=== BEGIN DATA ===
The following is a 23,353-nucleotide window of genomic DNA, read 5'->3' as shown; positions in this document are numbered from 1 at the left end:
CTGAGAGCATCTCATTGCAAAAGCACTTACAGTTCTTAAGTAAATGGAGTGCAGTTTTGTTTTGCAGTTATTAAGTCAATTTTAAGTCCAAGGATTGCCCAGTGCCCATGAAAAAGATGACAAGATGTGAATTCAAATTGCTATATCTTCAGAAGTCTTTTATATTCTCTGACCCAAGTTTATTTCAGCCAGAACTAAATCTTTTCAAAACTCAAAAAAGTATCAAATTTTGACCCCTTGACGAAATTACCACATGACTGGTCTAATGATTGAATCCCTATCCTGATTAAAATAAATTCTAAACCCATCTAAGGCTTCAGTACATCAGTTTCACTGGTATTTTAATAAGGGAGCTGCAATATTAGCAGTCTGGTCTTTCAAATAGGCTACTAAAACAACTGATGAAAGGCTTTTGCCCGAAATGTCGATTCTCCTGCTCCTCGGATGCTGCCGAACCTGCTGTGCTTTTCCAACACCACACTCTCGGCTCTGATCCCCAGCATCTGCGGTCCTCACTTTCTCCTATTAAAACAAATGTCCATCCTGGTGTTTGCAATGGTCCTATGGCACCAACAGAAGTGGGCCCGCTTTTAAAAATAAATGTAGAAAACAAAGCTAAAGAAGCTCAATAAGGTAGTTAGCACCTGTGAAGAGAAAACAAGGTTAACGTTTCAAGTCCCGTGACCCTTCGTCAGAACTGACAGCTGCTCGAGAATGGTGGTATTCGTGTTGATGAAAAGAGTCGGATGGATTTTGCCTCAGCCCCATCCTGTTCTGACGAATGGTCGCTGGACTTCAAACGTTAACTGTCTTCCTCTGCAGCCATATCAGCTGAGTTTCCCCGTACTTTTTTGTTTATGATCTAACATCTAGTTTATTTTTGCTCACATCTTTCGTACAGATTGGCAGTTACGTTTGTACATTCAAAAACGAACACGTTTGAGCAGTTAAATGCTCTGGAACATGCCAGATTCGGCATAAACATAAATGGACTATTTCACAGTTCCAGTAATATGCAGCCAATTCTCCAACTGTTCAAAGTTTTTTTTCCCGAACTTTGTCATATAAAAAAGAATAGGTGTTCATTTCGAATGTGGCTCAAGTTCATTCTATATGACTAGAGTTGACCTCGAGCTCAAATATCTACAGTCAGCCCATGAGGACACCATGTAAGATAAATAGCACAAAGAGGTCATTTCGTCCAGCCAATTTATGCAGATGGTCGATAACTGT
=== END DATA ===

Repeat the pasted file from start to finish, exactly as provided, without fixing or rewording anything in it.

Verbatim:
The following is a 23,353-nucleotide window of genomic DNA, read 5'->3' as shown; positions in this document are numbered from 1 at the left end:
CTGAGAGCATCTCATTGCAAAAGCACTTACAGTTCTTAAGTAAATGGAGTGCAGTTTTGTTTTGCAGTTATTAAGTCAATTTTAAGTCCAAGGATTGCCCAGTGCCCATGAAAAAGATGACAAGATGTGAATTCAAATTGCTATATCTTCAGAAGTCTTTTATATTCTCTGACCCAAGTTTATTTCAGCCAGAACTAAATCTTTTCAAAACTCAAAAAAGTATCAAATTTTGACCCCTTGACGAAATTACCACATGACTGGTCTAATGATTGAATCCCTATCCTGATTAAAATAAATTCTAAACCCATCTAAGGCTTCAGTACATCAGTTTCACTGGTATTTTAATAAGGGAGCTGCAATATTAGCAGTCTGGTCTTTCAAATAGGCTACTAAAACAACTGATGAAAGGCTTTTGCCCGAAATGTCGATTCTCCTGCTCCTCGGATGCTGCCGAACCTGCTGTGCTTTTCCAACACCACACTCTCGGCTCTGATCCCCAGCATCTGCGGTCCTCACTTTCTCCTATTAAAACAAATGTCCATCCTGGTGTTTGCAATGGTCCTATGGCACCAACAGAAGTGGGCCCGCTTTTAAAAATAAATGTAGAAAACAAAGCTAAAGAAGCTCAATAAGGTAGTTAGCACCTGTGAAGAGAAAACAAGGTTAACGTTTCAAGTCCCGTGACCCTTCGTCAGAACTGACAGCTGCTCGAGAATGGTGGTATTCGTGTTGATGAAAAGAGTCGGATGGATTTTGCCTCAGCCCCATCCTGTTCTGACGAATGGTCGCTGGACTTCAAACGTTAACTGTCTTCCTCTGCAGCCATATCAGCTGAGTTTCCCCGTACTTTTTTGTTTATGATCTAACATCTAGTTTATTTTTGCTCACATCTTTCGTACAGATTGGCAGTTACGTTTGTACATTCAAAAACGAACACGTTTGAGCAGTTAAATGCTCTGGAACATGCCAGATTCGGCATAAACATAAATGGACTATTTCACAGTTCCAGTAATATGCAGCCAATTCTCCAACTGTTCAAAGTTTTTTTTCCCGAACTTTGTCATATAAAAAAGAATAGGTGTTCATTTCGAATGTGGCTCAAGTTCATTCTATATGACTAGAGTTGACCTCGAGCTCAAATATCTACAGTCAGCCCATGAGGACACCATGTAAGATAAATAGCACAAAGAGGTCATTTCGTCCAGCCAATTTATGCAGATGGTCGATAACTGT